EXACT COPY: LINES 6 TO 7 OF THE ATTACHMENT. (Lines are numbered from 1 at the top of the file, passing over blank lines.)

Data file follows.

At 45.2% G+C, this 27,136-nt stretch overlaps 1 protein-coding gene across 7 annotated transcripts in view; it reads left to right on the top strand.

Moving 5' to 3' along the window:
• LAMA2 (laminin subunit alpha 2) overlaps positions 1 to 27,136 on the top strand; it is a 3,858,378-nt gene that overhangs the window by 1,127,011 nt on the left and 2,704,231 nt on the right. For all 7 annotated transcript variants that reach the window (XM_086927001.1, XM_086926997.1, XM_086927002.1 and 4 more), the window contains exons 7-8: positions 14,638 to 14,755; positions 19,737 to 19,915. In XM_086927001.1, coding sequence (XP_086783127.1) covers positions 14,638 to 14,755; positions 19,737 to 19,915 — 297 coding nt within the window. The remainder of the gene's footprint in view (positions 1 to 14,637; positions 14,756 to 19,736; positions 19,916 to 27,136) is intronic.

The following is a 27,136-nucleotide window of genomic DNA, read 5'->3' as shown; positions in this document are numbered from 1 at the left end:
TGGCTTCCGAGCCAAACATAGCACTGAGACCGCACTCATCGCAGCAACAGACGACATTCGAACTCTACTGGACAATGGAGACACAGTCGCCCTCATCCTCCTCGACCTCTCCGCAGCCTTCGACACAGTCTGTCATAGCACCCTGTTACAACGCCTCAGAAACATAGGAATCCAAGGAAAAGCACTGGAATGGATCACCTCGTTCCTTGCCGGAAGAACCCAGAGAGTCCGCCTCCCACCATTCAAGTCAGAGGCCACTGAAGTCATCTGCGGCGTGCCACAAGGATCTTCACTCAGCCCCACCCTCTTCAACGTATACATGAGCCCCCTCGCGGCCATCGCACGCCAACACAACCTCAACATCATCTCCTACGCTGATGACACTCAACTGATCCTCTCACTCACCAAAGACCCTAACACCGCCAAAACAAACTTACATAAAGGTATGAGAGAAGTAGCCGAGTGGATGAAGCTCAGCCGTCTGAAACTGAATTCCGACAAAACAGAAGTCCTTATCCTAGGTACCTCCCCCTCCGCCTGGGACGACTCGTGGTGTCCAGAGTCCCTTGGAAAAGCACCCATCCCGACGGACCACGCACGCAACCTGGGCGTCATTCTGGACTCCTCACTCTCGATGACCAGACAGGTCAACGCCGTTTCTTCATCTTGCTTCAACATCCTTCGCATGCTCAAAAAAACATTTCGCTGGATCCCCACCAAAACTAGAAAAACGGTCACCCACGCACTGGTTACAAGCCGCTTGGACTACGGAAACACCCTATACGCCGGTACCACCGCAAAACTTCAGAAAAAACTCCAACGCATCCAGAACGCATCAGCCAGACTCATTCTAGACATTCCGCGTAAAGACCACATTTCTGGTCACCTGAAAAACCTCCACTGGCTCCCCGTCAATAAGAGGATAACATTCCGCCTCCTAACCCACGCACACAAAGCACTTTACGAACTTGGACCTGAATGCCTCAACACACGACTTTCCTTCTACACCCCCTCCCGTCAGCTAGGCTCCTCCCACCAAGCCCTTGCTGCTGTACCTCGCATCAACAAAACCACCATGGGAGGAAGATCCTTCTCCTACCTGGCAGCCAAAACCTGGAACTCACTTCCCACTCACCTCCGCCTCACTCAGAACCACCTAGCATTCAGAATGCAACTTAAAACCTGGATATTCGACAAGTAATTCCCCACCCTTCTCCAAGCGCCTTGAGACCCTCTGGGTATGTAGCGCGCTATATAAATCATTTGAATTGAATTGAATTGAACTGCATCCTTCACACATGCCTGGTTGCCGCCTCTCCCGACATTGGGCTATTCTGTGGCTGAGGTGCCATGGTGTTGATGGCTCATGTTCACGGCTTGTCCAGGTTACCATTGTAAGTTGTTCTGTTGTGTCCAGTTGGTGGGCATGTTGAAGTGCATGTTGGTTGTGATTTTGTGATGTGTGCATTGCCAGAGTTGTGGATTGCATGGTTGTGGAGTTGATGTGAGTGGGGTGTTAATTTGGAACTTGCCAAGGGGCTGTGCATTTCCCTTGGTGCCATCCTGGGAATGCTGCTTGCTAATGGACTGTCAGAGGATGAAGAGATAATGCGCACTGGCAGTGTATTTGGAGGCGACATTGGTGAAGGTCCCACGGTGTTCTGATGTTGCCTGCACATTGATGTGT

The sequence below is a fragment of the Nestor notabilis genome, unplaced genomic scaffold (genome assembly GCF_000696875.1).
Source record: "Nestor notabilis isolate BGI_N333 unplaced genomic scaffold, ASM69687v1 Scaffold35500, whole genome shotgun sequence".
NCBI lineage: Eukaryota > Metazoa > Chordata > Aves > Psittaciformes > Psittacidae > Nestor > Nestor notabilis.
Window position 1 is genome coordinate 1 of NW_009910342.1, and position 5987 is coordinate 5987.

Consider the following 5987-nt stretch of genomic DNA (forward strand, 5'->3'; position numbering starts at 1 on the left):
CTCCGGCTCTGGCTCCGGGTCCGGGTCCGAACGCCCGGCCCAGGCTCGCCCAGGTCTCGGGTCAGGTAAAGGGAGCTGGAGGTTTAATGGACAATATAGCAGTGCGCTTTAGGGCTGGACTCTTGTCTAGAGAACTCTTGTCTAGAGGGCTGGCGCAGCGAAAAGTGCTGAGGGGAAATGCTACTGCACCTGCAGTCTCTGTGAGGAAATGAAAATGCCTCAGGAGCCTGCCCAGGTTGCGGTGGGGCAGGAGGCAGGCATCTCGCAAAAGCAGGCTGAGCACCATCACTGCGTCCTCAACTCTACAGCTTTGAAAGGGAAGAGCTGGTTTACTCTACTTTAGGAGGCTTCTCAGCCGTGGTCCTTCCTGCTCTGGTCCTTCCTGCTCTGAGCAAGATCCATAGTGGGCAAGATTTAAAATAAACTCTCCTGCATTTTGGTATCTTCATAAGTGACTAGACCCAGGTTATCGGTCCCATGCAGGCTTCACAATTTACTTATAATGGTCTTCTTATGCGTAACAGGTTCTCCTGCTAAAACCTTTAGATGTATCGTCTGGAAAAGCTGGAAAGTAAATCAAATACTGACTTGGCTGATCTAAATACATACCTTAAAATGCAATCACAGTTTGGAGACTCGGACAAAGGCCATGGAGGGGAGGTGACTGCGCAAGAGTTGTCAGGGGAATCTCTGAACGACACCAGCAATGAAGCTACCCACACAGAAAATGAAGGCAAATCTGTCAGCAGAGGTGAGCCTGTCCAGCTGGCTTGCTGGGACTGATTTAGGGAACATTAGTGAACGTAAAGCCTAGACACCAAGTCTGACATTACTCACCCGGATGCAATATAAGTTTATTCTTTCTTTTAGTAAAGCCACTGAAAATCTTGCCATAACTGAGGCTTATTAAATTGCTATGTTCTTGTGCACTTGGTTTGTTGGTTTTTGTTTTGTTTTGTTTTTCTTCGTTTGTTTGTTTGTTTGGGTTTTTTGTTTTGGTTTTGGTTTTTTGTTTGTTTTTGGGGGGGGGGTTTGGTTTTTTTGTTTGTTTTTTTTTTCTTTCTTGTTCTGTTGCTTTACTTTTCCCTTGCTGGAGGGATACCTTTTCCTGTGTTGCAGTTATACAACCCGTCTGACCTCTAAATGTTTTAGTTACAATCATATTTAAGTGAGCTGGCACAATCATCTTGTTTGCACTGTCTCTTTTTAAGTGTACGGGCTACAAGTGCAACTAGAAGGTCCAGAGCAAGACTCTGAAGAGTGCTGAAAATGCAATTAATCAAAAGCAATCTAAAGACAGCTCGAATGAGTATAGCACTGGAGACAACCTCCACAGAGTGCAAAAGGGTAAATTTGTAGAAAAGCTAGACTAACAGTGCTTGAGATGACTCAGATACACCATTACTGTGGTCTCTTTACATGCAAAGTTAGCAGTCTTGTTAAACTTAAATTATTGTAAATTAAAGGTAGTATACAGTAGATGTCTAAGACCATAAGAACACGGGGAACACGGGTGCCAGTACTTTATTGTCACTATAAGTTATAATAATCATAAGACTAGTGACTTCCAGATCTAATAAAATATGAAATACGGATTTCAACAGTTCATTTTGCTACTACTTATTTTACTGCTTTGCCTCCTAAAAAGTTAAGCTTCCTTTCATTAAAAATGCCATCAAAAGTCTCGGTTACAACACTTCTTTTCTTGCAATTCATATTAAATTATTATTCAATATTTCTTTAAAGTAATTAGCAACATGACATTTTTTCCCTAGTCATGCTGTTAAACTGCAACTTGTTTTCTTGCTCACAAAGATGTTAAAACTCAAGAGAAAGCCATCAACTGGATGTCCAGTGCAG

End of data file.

The sequence below is a fragment of the Nestor notabilis genome, unplaced genomic scaffold (genome assembly GCF_000696875.1).
Source record: "Nestor notabilis isolate BGI_N333 unplaced genomic scaffold, ASM69687v1 Scaffold35500, whole genome shotgun sequence".